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Life of Pi proves a mesmerising masterclass in 3D storytelling

Ang Lee uses 3D to its full effect, transforming Yann Martel's 'unfilmable' book into an epic poem for the screen.

Katie Collins Senior European Correspondent
Katie a UK-based news reporter and features writer. Officially, she is CNET's European correspondent, covering tech policy and Big Tech in the EU and UK. Unofficially, she serves as CNET's Taylor Swift correspondent. You can also find her writing about tech for good, ethics and human rights, the climate crisis, robots, travel and digital culture. She was once described a "living synth" by London's Evening Standard for having a microchip injected into her hand.
Katie Collins
4 min read

Life of Pi, Yann Martel's 'unfilmable' adventure tale about the boy and the vicious pussycat who went to sea in a little white boat, has been ripped from its pages by Oscar-toting director Ang Lee, and thrust onto the big screen -- and in 3D, no less.

Lee has received praise the world over for his adaptation, but does the 3D format do the story justice? Life of Pi is a sprawling epic of a tale with real spiritual and allegorical depth -- almost like a story from the Old Testament or Greek myth -- and it's not a plot you would want to watch playing second fiddle to the medium in which it is relayed.

We're long past the stage now where 3D is a novelty, the main event, an attraction people will pay to see in its own right. The truth is, if it doesn't serve to creatively showcase and enhance the story, it's just a gimmick, and no more worthy of your money than that extortionate carton of cinema popcorn.

Spinning an epic yarn in three dimensions

Lee juggles the story and the format in true pro style though. All that extra space provided by the third dimension transforms the screen into an arena that can simultaneously host memories, imaginings and reality, while showing the distinction between them is not necessarily clear-cut.

Pi's story -- he's the lad in the boat -- is bookended by an interview with a sceptical visiting writer, which frames the tale with question marks. We're further tempted to debate the veracity of Pi's tale by the reflective, dreamlike quality of many of the sequences, particularly those in which he stares out to the horizon, or deep into the sea.

In the same way a split screen can be used to tell different stories, or the same stories but from different perspectives, there are times at which the full depth of the screen is used to show a blend of different foreground and background shots.

This is particularly effective when it's used to convey the passage of time -- when Pi is writing the tale of his shipwreck in his journal, for example, which is shown alongside a montage of shots depicting his activities across that period. The same is true of the melty scene transitions, in which the 3D seamlessly meshes the layers of narrative, enhancing the lyrical quality of the film.

Filming the unfilmable... and making it good

Life of Pi has been previously denounced as an impossible prospect for cinematic adaptation, and it's not hard to understand why. Even logistically it was going to prove tricksy -- a boy in a boat with a tiger? Try getting that past health and safety. The tiger though is a work of art, and there's no point at which you'd know that it was mostly stitched together digitally in post-production.

When it paces and pounces, unpredictable and angry, it's close enough to set you on the edge of your seat -- especially in one thrilling point-of-view shot, where Pi attempts to fend it off with a stick that nervously drifts into the screen. The same technique is employed (albeit to comic effect) when Pi reaches his hand down to clear his way through a sea of meerkats.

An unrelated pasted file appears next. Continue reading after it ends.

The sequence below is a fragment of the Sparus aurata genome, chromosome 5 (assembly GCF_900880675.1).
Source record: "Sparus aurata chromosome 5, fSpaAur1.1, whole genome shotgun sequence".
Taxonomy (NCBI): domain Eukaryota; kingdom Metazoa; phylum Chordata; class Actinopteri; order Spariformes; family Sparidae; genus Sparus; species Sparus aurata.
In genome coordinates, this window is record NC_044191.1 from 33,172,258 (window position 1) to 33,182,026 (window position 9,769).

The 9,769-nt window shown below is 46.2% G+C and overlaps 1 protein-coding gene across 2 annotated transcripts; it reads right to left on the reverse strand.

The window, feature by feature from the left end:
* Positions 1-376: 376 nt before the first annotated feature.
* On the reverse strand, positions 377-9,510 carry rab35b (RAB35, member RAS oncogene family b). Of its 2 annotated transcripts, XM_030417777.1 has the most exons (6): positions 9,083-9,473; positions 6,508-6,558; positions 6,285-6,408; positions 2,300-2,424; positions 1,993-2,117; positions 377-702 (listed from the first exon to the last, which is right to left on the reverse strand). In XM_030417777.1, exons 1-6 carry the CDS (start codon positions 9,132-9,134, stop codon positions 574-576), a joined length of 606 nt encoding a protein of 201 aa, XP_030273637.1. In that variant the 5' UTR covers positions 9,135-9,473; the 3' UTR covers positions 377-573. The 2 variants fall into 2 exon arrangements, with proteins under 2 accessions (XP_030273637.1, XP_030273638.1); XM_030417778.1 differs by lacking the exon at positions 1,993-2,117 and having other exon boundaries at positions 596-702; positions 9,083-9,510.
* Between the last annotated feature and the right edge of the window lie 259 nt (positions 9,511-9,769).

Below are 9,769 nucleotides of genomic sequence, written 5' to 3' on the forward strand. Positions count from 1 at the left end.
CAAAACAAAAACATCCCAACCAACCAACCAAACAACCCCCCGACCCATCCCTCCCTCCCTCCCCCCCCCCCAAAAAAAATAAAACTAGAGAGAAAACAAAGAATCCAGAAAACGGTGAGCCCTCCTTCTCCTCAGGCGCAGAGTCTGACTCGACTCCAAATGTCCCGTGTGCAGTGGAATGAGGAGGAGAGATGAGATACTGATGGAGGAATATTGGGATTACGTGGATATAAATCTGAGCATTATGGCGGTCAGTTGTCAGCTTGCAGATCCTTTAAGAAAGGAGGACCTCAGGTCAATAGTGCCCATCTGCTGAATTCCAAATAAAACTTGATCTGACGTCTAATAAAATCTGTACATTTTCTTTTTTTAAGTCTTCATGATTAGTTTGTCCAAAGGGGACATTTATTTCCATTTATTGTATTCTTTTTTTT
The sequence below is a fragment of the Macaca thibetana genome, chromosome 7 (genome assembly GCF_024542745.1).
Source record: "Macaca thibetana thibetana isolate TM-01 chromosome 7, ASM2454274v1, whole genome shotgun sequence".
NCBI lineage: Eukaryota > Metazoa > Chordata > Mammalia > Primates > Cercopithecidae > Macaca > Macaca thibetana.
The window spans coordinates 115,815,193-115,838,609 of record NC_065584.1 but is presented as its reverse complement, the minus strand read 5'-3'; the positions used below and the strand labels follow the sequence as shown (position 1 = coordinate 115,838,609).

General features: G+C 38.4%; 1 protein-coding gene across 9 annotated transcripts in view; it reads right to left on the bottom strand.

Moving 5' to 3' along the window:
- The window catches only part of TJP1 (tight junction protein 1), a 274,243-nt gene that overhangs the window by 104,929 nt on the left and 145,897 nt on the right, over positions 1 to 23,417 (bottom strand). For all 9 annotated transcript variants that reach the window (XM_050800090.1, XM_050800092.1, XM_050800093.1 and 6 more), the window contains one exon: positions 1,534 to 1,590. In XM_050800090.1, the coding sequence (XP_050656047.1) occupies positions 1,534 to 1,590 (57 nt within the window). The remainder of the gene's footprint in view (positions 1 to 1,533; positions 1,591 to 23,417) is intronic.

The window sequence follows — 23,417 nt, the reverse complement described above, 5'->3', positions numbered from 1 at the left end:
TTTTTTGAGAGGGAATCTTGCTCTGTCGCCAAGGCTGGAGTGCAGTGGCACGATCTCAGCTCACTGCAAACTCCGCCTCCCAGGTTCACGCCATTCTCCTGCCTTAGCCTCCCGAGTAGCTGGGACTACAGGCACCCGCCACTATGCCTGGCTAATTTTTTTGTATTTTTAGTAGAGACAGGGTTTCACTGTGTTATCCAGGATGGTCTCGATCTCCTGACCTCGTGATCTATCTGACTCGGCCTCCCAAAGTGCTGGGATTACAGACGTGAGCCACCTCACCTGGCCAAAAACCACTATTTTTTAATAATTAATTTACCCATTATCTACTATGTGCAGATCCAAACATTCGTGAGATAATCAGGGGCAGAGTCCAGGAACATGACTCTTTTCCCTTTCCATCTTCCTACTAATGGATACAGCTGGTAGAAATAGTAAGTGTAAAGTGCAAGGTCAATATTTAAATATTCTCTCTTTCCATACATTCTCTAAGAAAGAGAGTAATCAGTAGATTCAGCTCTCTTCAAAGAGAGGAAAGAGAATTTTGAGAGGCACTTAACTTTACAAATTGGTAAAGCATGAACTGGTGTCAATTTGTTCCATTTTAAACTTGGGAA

It's increasingly hard to justify paying out for a cinema ticket -- never mind for a 3D film -- and when you do, you want to be guaranteed a spectacle. And a spectacle this is. All the visual aspects that were most mesmerising about Avatar -- lingering shots of vibrant landscapes, phosphorescent phenomena, a captivating kaleidoscope of neon sparkly bits that look like a chemistry experiment gone right -- are here too.

In one magnificent scene, the ocean, aglow with thousands of jellyfish, is disturbed by a breaching whale. The beauty of the scene and real sense of the enormity and weight of the whale that's conveyed when it twists out of the water before slapping down upon it is enough alone to make you glad you didn't wait and watch it at home on a small 2D display.

In essence, Life of Pi is a brilliant saga with all the ingredients of a proper old-fashioned adventure story -- heartbreak, a shipwreck, a deserted island and a fearsome enemy who must be made a friend. It's not the kind of tale that ever needed to be put on the big screen to be brought to life, and was always going to prove a monumental challenge to the brave soul who took it on.

Ang Lee has done justice to the story -- all allegorical and spiritual punches intact -- and created something akin to an epic poem for the screen.

A second wind for 3D?

The careful and considered use of 3D in Life of Pi and the likes of Martin Scorsese's Hugo show a marked transition in its place as a storytelling medium. Critics predicted a decline in interest of 3D once the novelty of the format wore off, but perhaps now is its moment to shine. The fireworks are over, the technology is established, and so now is the time for artistic experimentation -- for 3D to prove it can be big and clever.

Next year promises more intriguing 3D releases -- notably The Great Gatsby. Baz Luhrmann's attempt to grapple with the great American novel will inevitably prove divisive, but if it works, if the special effects are successfully used to play out the nuances of story on the big screen, then it may just join Life of Pi in the non-too-crowded ranks of 3D films with real artistic merit.